How Augustana students plan and run an international conference
How many 21-year-olds can say they’ve helped plan and run a large international conference — twice? Augustana junior Madalyn Snyder can.
“I had some big responsibilities planning this conference, as event planners do," Snyder said. "When I got there, everybody was like, ‘Oh my gosh, you’re really young! You did it?’
"Yeah, we did. We did it.”
It was the 31st World Family Therapy Congress, held in Malaga, Spain, in April. Snyder and Augustana sophomore Crystal Moreno Aguilar traveled to Malaga to run registration and provide support for 300 attendees at the annual conference sponsored by the International Family Therapy Association (IFTA).
As always, the students were accompanied by Doug Tschopp, director of Augustana’s Entrepreneurial (EDGE) Center and instructor of communication studies. For 12 years, Tschopp has led students in developing the skill sets of leaders in international event planning — including the process of canceling the conference in spring of 2020 (the COVID pandemic’s first year) and running a virtual conference the next.
Generally, four Augustana students plan the event many months ahead, communicating by email with people from 30-40 countries, taking care of registration and proposals, scheduling 150-170 presentations, even helping with VISAs. As they get closer, it’s time to create name tags and certificates for participants and presenters.
Then two of the students travel to the event site to provide support during the conference. Last’s years IFTA conference was in Puerto Rico; next year’s will be in Toyama, Japan.
Augustana’s role in the conference planning began when a Quad Cities-based family therapy professional first came to the EDGE Center for website design. He returned to request a website for the IFTA conference, and finally, Tschopp recalled, “He asked, ‘You don’t have event planners, do you?’
“Well, I teach public relations, so there’s a whole classroom of event planners,” Tschopp replied.
It turned out a professional event planner had been running the conference bankrupt, so IFTA had to either reinvent the conference, or stop it altogether.
“So, I helped them basically reinvent it,” Tschopp said.
Conference planning is good for careers
The reinvention began with Augustana student Ben Fischer ’13, a web programmer in the EDGE Center, designing the complex software needed for the backend. A computer science and philosophy major while at Augustana, today Fischer works as the director of engineering for a company that writes medical software. He still takes care of the software needed to run the World Family Therapy Congress.
Alyssa Mish ’19 was a conference planner during all of her four years at Augustana, shadowing as a first-year student, and traveling as a group leader for the next three. Her business administration–management and marketing majors, Spanish and entrepreneurial studies minors, event planning experience and EDGE Center internship provided a foolproof foundation for her current role.
Mish works for Creative Group, Inc., a third-party event planning company. She interacts with clients from many different industries and cultures, and trains and mentors new colleagues.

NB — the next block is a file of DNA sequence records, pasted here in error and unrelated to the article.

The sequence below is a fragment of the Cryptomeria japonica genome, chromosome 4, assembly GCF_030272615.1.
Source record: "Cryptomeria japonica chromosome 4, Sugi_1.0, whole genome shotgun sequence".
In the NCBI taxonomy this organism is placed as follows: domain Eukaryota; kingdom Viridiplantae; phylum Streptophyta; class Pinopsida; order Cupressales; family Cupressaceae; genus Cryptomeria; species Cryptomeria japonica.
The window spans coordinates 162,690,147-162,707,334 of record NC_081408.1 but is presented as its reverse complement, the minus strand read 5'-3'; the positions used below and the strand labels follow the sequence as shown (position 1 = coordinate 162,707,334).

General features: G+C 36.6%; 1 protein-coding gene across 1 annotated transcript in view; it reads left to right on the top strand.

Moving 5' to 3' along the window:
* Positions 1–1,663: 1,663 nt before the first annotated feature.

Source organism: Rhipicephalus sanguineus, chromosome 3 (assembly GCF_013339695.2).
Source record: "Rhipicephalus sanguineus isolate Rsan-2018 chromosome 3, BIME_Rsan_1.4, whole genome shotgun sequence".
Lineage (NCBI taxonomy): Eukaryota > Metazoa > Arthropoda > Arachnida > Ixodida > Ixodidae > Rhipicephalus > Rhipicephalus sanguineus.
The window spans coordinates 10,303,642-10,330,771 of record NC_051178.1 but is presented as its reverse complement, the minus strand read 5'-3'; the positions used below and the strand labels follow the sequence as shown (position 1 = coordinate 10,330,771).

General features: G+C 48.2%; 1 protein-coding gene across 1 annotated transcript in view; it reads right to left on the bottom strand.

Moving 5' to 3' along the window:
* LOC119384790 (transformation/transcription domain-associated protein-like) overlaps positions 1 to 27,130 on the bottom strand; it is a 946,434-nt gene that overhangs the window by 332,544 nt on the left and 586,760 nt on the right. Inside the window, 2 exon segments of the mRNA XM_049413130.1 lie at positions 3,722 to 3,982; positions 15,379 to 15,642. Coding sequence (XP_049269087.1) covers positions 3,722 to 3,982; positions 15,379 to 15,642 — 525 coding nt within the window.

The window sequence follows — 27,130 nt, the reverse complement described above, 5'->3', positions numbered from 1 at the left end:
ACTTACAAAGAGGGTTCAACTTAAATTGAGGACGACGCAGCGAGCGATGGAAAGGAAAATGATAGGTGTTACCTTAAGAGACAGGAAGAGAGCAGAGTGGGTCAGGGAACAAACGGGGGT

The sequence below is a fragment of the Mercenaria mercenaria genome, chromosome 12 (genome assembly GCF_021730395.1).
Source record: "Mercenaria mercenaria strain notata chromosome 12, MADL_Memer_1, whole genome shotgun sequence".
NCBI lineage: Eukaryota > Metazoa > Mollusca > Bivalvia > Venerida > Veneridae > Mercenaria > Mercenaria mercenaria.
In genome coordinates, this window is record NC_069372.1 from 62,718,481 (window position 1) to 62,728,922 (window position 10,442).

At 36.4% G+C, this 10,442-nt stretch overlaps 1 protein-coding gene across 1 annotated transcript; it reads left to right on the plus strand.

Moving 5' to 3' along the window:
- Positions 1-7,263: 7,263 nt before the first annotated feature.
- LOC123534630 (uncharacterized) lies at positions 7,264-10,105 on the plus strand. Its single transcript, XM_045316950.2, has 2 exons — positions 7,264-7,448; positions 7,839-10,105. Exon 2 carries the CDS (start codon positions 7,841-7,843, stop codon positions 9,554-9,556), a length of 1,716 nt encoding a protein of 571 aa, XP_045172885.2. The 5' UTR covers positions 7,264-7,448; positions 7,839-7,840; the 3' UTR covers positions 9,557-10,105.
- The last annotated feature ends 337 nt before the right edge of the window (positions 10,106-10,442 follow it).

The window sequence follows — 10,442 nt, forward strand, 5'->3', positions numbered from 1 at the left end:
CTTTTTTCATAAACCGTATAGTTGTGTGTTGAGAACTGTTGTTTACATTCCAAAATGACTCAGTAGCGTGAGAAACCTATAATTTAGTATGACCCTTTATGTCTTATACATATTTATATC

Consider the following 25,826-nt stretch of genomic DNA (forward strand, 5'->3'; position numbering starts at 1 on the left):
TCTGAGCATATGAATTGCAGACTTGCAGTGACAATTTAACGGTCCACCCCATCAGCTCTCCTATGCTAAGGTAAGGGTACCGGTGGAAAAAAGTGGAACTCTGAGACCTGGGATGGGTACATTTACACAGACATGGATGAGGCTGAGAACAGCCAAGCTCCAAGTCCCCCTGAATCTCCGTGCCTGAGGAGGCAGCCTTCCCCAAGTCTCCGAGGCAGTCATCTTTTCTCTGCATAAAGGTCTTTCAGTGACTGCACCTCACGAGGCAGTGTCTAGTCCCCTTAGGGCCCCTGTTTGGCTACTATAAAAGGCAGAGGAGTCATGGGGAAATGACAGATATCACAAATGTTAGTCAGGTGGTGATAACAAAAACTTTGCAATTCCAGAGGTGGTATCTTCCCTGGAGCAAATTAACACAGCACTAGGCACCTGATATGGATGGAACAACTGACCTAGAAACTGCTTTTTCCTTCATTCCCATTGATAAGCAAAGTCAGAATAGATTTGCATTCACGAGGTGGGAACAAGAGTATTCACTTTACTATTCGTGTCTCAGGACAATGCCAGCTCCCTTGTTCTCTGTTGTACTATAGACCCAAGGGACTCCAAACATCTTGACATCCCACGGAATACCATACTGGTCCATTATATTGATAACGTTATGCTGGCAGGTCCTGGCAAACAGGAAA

She recently was promoted to senior registration manager, in charge of registration and management for meetings of 20-2,000 participants. She is the first point of contact for questions, and manages housing blocks, activities, travel and transfers.
“I understand the direct correlation between what I did with IFTA and what I do now,” Mish said. “It has deeply helped me succeed in my current role.”
She has great memories of her conference travels to Malaga, Bangkok, and Aberdeen in Scotland. Augustana students always arrive onsite early enough to explore the area, and Mish’s group took a day trip to Gibraltar from Malaga. The next day they went to Morocco.
“We had a traditional Moroccan lunch, and there was music, and instruments … that was an amazing experience,” Mish said. “Not many people can say they’ve been to Africa, or to Thailand.”
Event planners are needed in every field
Maddy Snyder ’24 is hoping that next year’s conference in Japan will be bigger than ever. Many people will be coming from surrounding countries.
“I’ve definitely gained a lot of people skills,” Snyder said.
She used to be afraid even to write emails, find the right words. “But now I write 40 emails a day to people, and I don’t even think about it," she said.
“And just talking to people in general, I used to be really, really shy,” she said. “Now I answer people’s questions all the time. That never really stops.”
Snyder became involved at the EDGE Center when another student, noticing her organizational skills, said she should meet with Doug Tschopp. So, she did.
“And Doug said, ‘Do you like to travel? Are you responsible?’ And I said, ‘Yeah!’’’ So, she became an international event planner.
Tschopp said, “People who like detail work love event planning.” He noted that some might think they want to become an event planner without realizing the actual event is only 1-2% of the work.
“Ninety-eight percent of the work is done long beforehand,” he said. “It’s fun to make sure you have all the details in place, because if you do all the stuff upfront, then the event runs pretty smoothly.”
As a communication sciences and disorders major, Snyder doesn’t know if she’ll continue with event planning in the future. But understanding the art of communication as well as the science should serve her well.
Plus, every career field needs events — gatherings of experts and enthusiasts to reflect, discuss ideas and of course plan for the future. It all begins with planning.